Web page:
Everything You Need to Know for the November 2ed Elections (With Links!)

by Liliana Palmer

Elections, and the big referendum vote, are coming up very soon, on November 2ed. Here’s a first look at what you’ll be dealing with. Parts of the actual ballot are transcribed below with a little context added in brackets.

If you live on-campus in South Portland, you are eligible to vote in South Portland elections! You will have to register using your dorm address. SMCC is in District One, and our polling location is the Boys and Girls Club on 169 Broadway. Here are the polling locations for the rest of South Portland. This is the page of South Portland’s website for voting resources, and here is an explanation of how to register from Maine’s government website, and a copy of the voter registration form. If you want to vote absentee, South Portland has a page for that too. You can call the city at (207) 767-3201 to make a request for a ballot, and it will be sent to you when it’s available, which may be more convenient or safe for you.


City Councilor for District 3:

Richard T. Matthews of 17 Boothby Avenue

Misha C. Pride of 540 Highland Avenue

City Councilor for District 4:

Margaret I. Brownlee of 97 Skillings Street

Linda C. Cohen of 4 Tamarack Drive

Board of Education for District 3:

Hannah R. Bitjoka of 37 Reynolds Street

Adam S. Hamilton of 193 Elm Street

Board of Education for District 4:

Andrea M. Levinsky of 39 Cumberland Road #1

Board of Education for District 5:

Elyse C. Tipton of 35 Hall Street


Shall the City of South Portland incur indebtedness by the issuance of general obligation bonds or notes in the principal amount of $4,500,000 to fund the acquisition of real property within South Portland to be used as open space for public access, recreation, conservation of natural resources, and/or protection of wildlife, scenic or environmentally sensitive areas as well as other costs related thereto, pursuant to City Council Ordinance #2 21/22 dated July 13, 2021 entitled “BOND ORDINANCE TO APPROPRIATE $4,500,000 (*) FOR OPEN SPACE LAND ACQUISITION AND TO AUTHORIZE $4,500,000 (*) PRINCIPAL AMOUNT OF BONDS TO FINANCE SUCH APPROPRIATIONS”?

[Should South Portland borrow $4,500,000 to buy land for parks and preserves?]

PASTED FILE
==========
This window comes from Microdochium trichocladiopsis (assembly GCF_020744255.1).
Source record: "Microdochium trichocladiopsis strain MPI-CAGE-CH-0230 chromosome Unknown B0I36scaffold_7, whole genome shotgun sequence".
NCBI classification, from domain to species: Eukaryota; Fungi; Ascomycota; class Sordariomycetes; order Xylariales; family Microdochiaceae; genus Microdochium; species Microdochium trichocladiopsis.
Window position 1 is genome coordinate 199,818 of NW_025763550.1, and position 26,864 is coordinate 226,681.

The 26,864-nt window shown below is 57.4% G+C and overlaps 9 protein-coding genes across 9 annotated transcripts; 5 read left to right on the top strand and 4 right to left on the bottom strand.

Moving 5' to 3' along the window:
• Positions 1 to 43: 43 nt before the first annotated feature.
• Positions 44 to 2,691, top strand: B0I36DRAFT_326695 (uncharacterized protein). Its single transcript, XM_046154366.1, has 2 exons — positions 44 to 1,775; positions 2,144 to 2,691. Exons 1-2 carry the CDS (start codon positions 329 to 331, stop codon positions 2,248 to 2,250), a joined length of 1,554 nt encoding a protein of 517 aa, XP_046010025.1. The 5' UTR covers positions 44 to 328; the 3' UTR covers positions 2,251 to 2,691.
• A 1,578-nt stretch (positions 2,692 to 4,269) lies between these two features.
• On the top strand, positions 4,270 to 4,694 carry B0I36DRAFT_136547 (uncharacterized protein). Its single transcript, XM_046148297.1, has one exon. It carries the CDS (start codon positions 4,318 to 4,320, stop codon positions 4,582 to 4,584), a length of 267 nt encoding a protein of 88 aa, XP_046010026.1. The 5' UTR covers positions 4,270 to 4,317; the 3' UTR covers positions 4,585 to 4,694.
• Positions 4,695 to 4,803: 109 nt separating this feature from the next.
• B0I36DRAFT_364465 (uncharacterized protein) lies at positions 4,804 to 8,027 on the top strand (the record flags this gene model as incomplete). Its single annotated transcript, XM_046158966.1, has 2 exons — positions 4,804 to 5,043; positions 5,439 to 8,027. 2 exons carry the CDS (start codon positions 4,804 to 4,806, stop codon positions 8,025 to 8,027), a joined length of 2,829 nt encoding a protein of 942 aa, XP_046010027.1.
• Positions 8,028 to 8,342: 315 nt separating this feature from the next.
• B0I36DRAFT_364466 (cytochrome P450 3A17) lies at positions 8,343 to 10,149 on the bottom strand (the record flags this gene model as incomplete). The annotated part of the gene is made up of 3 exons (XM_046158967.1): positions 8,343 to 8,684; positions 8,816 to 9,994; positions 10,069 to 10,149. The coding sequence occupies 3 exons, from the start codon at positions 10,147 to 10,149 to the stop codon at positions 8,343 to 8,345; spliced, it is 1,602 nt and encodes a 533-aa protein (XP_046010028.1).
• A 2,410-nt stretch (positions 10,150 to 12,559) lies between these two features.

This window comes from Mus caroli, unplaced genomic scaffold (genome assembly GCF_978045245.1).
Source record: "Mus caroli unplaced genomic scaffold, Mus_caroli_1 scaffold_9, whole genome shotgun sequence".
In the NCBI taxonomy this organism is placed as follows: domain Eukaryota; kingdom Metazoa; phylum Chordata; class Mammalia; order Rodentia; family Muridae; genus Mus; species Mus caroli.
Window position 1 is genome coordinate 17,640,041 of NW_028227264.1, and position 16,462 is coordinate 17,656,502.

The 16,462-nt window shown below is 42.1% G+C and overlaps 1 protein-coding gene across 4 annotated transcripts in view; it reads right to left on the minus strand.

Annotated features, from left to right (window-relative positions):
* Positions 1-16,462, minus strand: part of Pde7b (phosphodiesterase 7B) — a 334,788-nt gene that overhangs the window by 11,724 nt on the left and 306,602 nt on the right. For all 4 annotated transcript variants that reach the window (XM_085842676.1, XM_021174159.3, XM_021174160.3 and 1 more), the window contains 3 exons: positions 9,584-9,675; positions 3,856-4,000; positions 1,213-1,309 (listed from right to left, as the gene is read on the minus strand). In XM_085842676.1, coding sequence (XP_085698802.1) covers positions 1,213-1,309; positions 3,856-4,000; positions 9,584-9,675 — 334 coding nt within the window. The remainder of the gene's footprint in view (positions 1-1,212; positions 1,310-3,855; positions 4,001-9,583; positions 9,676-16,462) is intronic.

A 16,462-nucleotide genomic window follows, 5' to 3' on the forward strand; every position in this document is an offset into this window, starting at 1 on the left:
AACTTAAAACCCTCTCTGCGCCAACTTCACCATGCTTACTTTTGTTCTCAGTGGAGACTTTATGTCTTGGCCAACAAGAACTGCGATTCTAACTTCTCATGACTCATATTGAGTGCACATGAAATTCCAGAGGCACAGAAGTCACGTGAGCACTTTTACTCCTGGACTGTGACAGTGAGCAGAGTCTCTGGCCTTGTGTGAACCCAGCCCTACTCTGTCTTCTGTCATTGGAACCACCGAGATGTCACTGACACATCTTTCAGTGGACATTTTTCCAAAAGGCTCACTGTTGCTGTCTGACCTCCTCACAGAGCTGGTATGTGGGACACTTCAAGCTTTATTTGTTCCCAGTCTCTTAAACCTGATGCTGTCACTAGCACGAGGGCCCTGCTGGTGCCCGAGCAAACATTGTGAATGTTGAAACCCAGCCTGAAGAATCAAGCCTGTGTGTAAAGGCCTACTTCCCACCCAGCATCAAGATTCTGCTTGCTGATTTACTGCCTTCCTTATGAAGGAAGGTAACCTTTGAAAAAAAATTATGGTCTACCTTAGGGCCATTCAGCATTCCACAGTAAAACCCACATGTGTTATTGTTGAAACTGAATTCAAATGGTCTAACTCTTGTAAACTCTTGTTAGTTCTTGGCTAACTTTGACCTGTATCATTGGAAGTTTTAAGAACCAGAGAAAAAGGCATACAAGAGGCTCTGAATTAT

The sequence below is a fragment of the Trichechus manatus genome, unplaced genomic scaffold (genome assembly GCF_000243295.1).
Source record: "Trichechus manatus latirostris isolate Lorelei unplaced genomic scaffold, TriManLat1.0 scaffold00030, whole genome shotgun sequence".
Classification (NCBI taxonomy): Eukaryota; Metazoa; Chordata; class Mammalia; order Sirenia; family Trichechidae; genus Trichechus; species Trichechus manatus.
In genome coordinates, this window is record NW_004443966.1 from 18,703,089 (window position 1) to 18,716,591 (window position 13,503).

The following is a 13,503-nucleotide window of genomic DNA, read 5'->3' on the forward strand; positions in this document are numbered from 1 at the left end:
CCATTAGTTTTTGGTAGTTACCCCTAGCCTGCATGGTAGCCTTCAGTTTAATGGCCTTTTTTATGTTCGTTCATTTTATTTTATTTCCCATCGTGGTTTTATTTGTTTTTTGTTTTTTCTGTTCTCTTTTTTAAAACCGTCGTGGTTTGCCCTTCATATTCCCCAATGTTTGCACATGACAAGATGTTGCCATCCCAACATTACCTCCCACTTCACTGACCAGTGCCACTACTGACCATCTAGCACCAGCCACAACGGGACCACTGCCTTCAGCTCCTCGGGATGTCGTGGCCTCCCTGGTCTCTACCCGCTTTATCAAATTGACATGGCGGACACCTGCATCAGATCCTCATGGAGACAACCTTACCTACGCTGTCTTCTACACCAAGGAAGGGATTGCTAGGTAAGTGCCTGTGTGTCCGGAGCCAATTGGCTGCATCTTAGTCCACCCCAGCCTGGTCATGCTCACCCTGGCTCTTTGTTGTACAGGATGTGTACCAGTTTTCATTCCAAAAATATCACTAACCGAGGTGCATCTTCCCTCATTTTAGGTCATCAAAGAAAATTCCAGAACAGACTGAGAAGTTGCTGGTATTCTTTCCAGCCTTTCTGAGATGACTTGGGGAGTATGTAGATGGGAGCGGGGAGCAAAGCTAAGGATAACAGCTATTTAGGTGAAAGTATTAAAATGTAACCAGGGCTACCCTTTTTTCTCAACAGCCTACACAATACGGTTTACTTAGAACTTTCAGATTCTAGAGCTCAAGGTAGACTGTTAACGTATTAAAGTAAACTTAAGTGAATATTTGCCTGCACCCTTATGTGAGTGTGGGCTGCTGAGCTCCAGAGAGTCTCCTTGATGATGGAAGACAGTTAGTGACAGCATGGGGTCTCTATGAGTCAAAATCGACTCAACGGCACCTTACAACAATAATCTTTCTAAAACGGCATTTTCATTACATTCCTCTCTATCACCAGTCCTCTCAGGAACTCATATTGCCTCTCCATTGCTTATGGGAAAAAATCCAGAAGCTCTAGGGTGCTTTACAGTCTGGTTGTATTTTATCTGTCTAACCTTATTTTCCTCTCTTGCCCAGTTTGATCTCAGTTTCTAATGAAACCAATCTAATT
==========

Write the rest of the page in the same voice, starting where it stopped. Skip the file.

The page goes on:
YES [Yes, South Portland SHOULD borrow this money]

NO [No, South Portland SHOULDN’T borrow this money]

State Referendum Election

Question One: Citizen Initiative

Do you want to ban the construction of high-impact electric transmission lines in the Upper Kennebec Region and to require the Legislature to approve all other such projects anywhere in Maine, both retroactively to 2020, and to require the Legislature, retroactively to 2014, to approve by a two-thirds vote such projects using public land?

Yes [Yes, I want to enact a bill that BANS these projects]

No [No, I don’t want to enact this bill and it’s bans]

[The Maine State Legislature document HP0985 defines what “high impact” transmission lines are: “4-A. High-impact electric transmission line. “High-impact electric transmission line” means a transmission line greater than 50 miles in length.. that is capable of operating at 200 kilovolts or more and: (1) is not a generator interconnection transmission facility as defined in section 3132, subsection 1-B; and (2) is not constructed primarily to provide electric reliability within the State, as determined by the commission.”]

[This is the vote on the transmission corridor in Northwestern Maine. Voting Yes on 1 opposes the corridor, and similar projects as well.]                           

Question Two: Bond Issue

Do you favor a $100,000,000 bond issue to build or improve roads, bridges, railroads, airports, transit facilities, and ports and make other transportation investments, to be used to leverage an estimated $253,000,000 in federal and other funds?

Total estimated life time cost is $127,500,000 representing $100,000,000 in principal and $27,500,000 in interest (assuming interest at 5% over 10 years).

Yes [Yes, Maine should take out this loan to fund transportation infrastructure]

No [No, Maine should not take out this loan]

Question 3: Constitutional Amendment

Do you favor amending the Constitution of Maine to declare that all individuals have a natural, inherent and inalienable right to grow, raise, harvest, produce and consume the food of their own choosing for their own nourishment, sustenance, bodily health, and well-being?

Yes [Yes, Maine should add a “right to food” to the state constitution]

No [No, Maine shouldn’t make this change.]

Here is a physical copy of an absentee ballot for illustration.

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